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Beer, Lots of it  RSS feed

 
Tim Luden
Posts: 26
Location: Missouri
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I've seen conflicting thoughts on using beer in/on a compost pile. What do you guys think. I have a good friend who makes and unbenknownst to me wastes a lot of beer. Yesterday he was going to throw away about 40 cases of bottles until I told him I'd find something useful to do with it! What do the permies think should be done with it? And there is way to much to drink!
 
Nick Kitchener
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Location: Thunder Bay, Ontario, Canada
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Distil it and make whisky.
 
Tim Luden
Posts: 26
Location: Missouri
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Nick Kitchener wrote:Distil it and make whisky.


Between permaculture and aquaponics I don't have any time to learn anything else new. And i'm scared to learn how to make whiskey!
 
wayne stephen
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Location: Western Kentucky-Climate Unpredictable Zone 6b
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Plan a big project , like swaling a hill or rows of hugel mounds . Ice the 40 cases down and invite some good old boys and girls over . Fork out for some burgers and brats and get some manual labor done. Make sure that the energy expended in the beer making goes forward and lives on.
 
Tim Luden
Posts: 26
Location: Missouri
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wayne stephen wrote:Plan a big project , like swaling a hill or rows of hugel mounds . Ice the 40 cases down and invite some good old boys and girls over . Fork out for some burgers and brats and get some manual labor done. Make sure that the energy expended in the beer making goes forward and lives on.


I don't have that many friends! Besides this isn't a one time thing. He said he constantly has kegs that go stale and cases that get old. Think there would be any benefit/downfall just pouring it on top of compost piles or even just the soil?
 
Luke Burkholder
Posts: 42
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I say go ahead and add it your compost and/or other plants; maybe thin it out with some water at first to see if it gives you any problems.

Most beer is around 5% alcohol, so it shouldn't be concentrated enough to sterilize your compost pile. As it is digested by bacteria in the presence of oxygen, the ethanol will turn into acetic acid, so be aware of your soil/compost pH and adjust accordingly. The biggest problem I see is that if you dump a whole keg of beer on your pile it will make it too wet.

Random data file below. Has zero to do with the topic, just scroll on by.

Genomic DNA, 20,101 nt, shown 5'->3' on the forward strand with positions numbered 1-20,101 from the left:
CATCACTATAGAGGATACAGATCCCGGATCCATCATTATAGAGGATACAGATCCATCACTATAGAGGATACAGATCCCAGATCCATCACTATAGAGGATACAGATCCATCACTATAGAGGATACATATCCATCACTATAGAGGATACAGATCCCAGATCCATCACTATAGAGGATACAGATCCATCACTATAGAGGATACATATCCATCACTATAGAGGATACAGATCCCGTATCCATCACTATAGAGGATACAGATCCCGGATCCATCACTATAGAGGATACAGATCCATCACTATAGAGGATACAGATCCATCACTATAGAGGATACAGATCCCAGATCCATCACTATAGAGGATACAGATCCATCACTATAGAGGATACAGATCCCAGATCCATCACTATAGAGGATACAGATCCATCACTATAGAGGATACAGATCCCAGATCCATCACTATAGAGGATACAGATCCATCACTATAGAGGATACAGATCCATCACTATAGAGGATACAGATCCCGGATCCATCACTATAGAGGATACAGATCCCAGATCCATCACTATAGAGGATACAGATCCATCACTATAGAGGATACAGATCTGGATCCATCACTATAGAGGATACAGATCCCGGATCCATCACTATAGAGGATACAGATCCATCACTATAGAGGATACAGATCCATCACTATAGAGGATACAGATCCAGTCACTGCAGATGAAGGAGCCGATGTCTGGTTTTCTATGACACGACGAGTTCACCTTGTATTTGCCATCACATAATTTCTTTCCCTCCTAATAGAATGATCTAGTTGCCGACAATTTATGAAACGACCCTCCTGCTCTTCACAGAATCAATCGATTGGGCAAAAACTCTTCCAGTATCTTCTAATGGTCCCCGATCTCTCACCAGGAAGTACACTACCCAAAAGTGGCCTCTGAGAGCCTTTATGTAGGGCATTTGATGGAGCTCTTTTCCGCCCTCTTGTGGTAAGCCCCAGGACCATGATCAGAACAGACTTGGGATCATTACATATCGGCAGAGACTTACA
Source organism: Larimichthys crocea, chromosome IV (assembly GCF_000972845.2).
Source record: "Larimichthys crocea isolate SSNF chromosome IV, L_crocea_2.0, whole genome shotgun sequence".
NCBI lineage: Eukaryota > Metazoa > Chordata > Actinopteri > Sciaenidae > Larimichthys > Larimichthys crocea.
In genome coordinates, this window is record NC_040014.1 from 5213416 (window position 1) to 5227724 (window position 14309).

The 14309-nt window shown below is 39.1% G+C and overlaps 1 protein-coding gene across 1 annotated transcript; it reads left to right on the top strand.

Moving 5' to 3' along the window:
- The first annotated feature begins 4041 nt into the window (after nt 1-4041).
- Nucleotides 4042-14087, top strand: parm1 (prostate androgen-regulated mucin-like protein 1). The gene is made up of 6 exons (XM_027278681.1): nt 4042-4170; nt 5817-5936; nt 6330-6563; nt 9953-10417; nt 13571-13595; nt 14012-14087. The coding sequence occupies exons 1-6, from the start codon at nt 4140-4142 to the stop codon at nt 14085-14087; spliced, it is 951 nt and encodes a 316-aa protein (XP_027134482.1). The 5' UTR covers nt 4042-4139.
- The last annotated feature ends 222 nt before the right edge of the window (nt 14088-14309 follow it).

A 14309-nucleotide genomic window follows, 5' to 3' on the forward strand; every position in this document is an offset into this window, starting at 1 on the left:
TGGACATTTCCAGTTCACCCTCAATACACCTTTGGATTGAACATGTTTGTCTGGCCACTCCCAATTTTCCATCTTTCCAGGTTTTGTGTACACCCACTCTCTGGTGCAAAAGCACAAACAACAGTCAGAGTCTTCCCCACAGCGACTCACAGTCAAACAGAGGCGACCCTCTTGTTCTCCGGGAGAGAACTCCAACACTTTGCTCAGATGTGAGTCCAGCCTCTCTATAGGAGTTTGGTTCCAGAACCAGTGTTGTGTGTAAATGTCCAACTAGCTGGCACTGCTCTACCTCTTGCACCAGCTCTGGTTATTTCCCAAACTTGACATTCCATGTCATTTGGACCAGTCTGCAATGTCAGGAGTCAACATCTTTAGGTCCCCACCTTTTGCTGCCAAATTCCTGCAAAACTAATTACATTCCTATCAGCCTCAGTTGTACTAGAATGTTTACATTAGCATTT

S Bengi
Posts: 1359
Location: Massachusetts, Zone:6/7, AHS:4, Rainfall:48in even distribution
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Just pour on the soil, use it to water your garden.
The beasties will love the sugar/alcohol.
According to this study ethanol levels from 0.4% to 3% helps and anything over 5% seems to harm soil microbes.
http://libdspace.uwaterloo.ca/bitstream/10012/1224/1/dbaraujo2000.pdf
 
wayne stephen
steward
Posts: 1793
Location: Western Kentucky-Climate Unpredictable Zone 6b
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Oh Oh , the ground is trembling ! Earthquake ? No , just the effect of millions of beer bellied bodies turning in their graves. Quite a rumble. I would worry about repeated or frequent additions of beer to soil or compost pile. I am wondering if mixing with dry matter such as bran would make for good vermicompost ?
 
S Bengi
Posts: 1359
Location: Massachusetts, Zone:6/7, AHS:4, Rainfall:48in even distribution
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The extra carb in the beer would deplete the nitrogen in the soil as the microbes multiply. (think liquid sawdust).
If we had worms or some other critter to close the loop faster rather than slower it would be a big help.

While the beer has a low ph I am pretty sure, the microbe will eat it, the sun will evaporate it and the rain will leach it way.
 
Luke Burkholder
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Beer can have a lot of protein (hence nitrogen) in it too, depending on the style. What you should really go after are the spent grains from the brewing process. They are a super-rich nutrient source for compost (and vermiculture, I'm sure.) When I'm building compost piles with spent grain, I consider them a "green" (nitrogen-rich) material. The only piles I've gotten up to 160 F have always contained significant amounts of grain and plenty of leaves/sawdust/cardboard/carbon-rich material.

Also you need to figure out why this person is making so much bad beer. Is he actually making terrible tasting beer, or is it going stale/sour before he can drink it all?
 
Chris Kott
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Location: Toronto, Ontario
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If its not too permie for you, the nitrogen needs of the increasing microbe population could be addressed by cutting your beer with human urine. I have read that urine diluted with water in a ratio of 1:6 makes a good strong fertilizer, too much for some plants, and I've seen recipes that call for a 1:20 ratio, probably to account for high-sodium diets. You could use beer instead of water. Just water everything with it.

-CK
 
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